Imagine the debate if liberals opposed abortion
If liberal individualists had campaigned against abortion, it would have become unacceptable years ago. It’s not impossible, given a different light to the one liberal-individualist society avails of normally, to see the rights of the unborn child in “human rights” terms – this being, in other contexts, one of liberal individualism’s prime instruments of agitation.
If you miss the hidden coherence of liberal logic, it seems conceivable that abortion might easily have become, like racism or homophobia, an individualist “sin”. Liberal causes generally appear randomly selected until you see the common factor: reaction against tradition.
Thus, it is not the intrinsic merits of the particular cause but the fact that it offers an opportunity to tear down a tradition that recommends something to the liberal mind.
This is why liberal concerns can sometimes appear inconsistent, almost senseless, and why, for example, liberals appear to choose their victim-figures arbitrarily and without any visible pattern – mothers over fathers, children over mothers, the state over children, lesbians over gay men and so forth.
On Friday last, in Washington on other business, I was persuaded by friends to accompany them to the March for Life happening that day. This was the 40th March for Life, the first having taken place in 1974, the year after the historic Roe v Wade decision of the US Supreme Court.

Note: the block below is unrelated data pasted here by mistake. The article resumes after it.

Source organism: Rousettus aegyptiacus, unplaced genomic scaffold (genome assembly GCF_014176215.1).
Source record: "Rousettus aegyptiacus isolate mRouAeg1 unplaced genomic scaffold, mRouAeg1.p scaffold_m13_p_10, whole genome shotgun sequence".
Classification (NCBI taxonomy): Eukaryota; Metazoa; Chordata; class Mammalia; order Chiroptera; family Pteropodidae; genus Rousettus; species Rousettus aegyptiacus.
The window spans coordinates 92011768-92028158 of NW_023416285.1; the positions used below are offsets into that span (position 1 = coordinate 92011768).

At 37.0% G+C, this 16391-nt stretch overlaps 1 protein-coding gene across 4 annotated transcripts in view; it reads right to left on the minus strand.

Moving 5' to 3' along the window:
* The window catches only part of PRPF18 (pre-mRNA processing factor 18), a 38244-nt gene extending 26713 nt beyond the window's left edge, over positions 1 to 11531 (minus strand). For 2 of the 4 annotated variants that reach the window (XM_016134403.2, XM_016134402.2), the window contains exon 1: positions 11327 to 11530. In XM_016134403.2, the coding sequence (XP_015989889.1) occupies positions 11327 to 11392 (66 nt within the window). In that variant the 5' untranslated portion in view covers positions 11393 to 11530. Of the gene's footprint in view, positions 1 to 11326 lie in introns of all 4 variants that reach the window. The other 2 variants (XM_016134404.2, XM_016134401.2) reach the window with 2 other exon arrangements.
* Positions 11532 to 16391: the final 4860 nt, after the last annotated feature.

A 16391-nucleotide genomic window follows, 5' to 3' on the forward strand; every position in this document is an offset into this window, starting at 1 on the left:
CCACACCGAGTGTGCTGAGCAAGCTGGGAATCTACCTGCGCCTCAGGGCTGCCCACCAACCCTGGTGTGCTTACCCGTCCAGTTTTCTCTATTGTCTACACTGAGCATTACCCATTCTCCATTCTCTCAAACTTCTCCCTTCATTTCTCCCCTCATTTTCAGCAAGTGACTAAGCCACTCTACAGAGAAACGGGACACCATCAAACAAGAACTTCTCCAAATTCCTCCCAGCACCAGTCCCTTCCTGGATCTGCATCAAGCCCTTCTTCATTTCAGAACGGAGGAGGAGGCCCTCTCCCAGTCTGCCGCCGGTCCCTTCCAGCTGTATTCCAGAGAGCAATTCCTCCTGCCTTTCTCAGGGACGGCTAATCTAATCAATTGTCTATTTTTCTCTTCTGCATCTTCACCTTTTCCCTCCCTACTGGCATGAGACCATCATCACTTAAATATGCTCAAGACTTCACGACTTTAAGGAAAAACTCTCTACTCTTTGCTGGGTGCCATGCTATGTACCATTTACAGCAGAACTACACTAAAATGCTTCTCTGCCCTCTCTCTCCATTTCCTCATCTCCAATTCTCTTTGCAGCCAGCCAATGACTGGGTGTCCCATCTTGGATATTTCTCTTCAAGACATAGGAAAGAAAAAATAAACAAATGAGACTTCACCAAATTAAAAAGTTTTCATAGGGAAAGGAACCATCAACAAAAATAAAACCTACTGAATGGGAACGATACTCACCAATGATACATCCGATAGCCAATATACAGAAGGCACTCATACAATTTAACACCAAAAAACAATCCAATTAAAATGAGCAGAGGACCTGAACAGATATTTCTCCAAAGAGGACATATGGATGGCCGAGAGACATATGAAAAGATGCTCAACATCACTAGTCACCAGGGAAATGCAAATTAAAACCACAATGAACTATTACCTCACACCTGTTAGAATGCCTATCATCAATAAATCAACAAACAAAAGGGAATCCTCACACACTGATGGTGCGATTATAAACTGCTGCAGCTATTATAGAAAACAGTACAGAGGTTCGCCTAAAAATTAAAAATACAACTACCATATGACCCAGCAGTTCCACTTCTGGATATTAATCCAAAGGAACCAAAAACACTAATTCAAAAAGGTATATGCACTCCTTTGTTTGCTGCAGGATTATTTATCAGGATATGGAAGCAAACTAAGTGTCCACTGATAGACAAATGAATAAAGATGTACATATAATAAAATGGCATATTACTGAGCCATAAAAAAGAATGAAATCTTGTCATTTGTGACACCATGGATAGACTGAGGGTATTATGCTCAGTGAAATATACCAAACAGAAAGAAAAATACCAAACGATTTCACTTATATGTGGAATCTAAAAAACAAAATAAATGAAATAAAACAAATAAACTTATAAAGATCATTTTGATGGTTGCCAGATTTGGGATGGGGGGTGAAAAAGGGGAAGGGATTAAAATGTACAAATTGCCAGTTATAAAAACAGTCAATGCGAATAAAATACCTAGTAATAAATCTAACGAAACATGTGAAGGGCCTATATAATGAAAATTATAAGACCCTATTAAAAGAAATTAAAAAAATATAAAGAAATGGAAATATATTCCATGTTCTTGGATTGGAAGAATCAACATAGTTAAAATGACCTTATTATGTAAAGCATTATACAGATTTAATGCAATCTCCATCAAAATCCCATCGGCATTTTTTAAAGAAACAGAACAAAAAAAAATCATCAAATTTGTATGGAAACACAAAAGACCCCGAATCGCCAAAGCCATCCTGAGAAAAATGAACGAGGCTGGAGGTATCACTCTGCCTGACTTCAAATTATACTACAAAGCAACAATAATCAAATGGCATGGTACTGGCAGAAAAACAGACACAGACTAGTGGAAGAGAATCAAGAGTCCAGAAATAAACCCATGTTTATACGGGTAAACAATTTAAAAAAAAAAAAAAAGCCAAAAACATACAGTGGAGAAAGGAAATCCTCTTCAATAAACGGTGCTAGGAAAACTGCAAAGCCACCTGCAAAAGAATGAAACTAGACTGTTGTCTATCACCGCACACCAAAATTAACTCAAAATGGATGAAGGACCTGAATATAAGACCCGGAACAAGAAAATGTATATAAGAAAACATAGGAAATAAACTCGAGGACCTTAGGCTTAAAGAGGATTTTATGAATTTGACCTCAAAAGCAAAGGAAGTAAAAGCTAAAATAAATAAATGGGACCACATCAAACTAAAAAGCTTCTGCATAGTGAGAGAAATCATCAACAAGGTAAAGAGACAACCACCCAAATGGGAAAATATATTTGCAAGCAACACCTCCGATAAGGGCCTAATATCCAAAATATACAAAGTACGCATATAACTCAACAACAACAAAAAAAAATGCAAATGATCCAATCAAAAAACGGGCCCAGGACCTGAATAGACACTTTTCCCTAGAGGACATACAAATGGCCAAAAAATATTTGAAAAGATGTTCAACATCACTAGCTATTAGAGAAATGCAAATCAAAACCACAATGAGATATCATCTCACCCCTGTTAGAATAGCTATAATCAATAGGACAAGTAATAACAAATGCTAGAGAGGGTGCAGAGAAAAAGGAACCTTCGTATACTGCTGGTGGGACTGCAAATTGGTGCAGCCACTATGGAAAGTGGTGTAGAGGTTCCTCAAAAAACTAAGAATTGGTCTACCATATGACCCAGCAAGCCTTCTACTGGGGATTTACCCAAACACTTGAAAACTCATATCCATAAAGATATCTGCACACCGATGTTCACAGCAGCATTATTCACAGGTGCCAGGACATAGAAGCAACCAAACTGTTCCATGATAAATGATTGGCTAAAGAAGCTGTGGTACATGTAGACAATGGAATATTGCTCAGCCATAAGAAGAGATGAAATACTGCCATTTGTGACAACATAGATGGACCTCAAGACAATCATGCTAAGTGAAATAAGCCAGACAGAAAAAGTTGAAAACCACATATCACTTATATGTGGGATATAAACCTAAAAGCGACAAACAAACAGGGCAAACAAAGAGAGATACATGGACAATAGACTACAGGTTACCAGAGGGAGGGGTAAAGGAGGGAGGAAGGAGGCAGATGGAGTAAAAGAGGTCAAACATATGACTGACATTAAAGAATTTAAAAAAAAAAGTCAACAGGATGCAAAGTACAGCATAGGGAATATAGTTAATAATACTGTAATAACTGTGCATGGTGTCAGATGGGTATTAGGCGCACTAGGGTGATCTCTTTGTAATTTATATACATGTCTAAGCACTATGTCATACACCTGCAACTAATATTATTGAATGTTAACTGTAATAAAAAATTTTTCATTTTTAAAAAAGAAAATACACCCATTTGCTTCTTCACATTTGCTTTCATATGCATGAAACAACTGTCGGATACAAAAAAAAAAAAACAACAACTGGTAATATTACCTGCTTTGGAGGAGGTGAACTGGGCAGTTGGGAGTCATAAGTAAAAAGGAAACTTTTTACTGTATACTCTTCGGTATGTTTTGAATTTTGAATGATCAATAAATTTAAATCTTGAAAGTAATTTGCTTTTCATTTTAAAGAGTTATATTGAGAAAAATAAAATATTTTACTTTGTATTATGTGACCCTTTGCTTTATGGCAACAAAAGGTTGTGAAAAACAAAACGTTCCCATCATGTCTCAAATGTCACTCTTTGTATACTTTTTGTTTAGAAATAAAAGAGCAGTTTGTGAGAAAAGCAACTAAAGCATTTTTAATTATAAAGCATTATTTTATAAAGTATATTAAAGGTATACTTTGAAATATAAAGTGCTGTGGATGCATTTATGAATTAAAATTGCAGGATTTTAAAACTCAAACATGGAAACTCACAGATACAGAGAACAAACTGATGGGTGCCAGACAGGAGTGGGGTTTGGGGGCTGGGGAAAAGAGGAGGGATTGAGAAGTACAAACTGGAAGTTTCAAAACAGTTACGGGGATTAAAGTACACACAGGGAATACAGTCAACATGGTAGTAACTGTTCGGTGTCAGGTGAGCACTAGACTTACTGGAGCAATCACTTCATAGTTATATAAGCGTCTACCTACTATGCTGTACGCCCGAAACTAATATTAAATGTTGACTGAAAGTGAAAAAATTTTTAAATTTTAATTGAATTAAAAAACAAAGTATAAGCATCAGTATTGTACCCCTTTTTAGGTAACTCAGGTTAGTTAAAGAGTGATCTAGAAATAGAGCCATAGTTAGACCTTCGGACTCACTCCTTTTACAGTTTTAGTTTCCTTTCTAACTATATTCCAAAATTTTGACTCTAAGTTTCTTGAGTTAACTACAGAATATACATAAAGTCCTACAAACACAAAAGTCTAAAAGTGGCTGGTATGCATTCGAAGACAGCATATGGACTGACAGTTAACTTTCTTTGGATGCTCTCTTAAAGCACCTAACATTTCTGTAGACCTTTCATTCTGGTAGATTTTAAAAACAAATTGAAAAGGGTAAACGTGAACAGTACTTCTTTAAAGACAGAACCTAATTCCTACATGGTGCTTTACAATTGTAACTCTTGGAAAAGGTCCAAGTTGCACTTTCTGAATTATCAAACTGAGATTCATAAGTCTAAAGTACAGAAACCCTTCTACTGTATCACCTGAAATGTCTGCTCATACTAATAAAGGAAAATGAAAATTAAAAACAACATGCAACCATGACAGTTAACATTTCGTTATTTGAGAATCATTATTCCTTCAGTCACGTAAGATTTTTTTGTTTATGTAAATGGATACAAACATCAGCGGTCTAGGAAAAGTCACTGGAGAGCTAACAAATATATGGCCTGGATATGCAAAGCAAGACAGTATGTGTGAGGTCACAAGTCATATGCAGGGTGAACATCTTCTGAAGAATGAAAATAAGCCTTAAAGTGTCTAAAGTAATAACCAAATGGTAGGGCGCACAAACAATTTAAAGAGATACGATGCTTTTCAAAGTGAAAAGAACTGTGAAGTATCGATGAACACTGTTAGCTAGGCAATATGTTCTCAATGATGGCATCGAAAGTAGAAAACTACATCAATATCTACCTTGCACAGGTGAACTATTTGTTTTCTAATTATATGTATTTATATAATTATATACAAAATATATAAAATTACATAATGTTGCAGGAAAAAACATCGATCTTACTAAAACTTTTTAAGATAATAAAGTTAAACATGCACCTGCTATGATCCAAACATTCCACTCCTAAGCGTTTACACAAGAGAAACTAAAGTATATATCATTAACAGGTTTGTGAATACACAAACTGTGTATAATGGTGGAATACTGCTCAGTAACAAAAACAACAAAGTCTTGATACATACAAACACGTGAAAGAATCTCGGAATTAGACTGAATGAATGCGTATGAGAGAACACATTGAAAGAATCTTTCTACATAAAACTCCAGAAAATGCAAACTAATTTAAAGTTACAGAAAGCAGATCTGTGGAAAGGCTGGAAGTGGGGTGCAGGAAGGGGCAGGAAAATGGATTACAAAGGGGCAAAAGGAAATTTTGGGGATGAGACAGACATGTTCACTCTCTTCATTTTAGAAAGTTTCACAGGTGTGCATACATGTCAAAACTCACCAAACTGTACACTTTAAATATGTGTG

Since then some 56 million abortions have taken place in the US. Last Friday half a million marchers filed in sub-zero temperatures up Constitution Avenue towards the supreme court building on Capitol Hill, where the decision in Roe v Wade was handed down on January 22nd, 1973. A USA Today/Gallup poll recently found that 53 per cent of voters want Roe v Wade to hold, with 29 per cent wanting it overturned.
One striking feature of the march was the high visibility of faith and religious groupings. This may seem a superfluous observation the way present-day culture is set up, the presence of crosses and rosaries provoking the tautological idea that objection to abortion is simply an expression of religiosity. This short circuit offers the culture a shallow explanation for the “pro-life” position.
In my experience, people do not oppose abortion because they are religious – they see the killing of unborn children as self-evidently barbarous for the same reasons that they recognise the religious dimension, which essentially relates to an acceptance of dependence and a certain view of human dignity.
But modern culture filters and edits out such interventions by filing what it calls “fundamentalist” beliefs as hangovers from an obscurantist past.
Observing the marchers, I tried to see them with a liberal eye, and recognised again that it is impossible for the human rights dimension of abortion to penetrate modern culture while the “religious” aspect remains uppermost in the mix. The purpose of the demonstration was being disabled by virtue of the fact that the uncommitted observer had been condition by culture to respond: “Ah, God botherers marching against abortion!”
A familiar feature of the march was the prevalence of videos and posters depicting dead, torn and discarded foetuses. It’s an aspect of pro-life strategy to which liberals frequently object, declaring it offensive and hurtful to women who have had, or might have, abortions.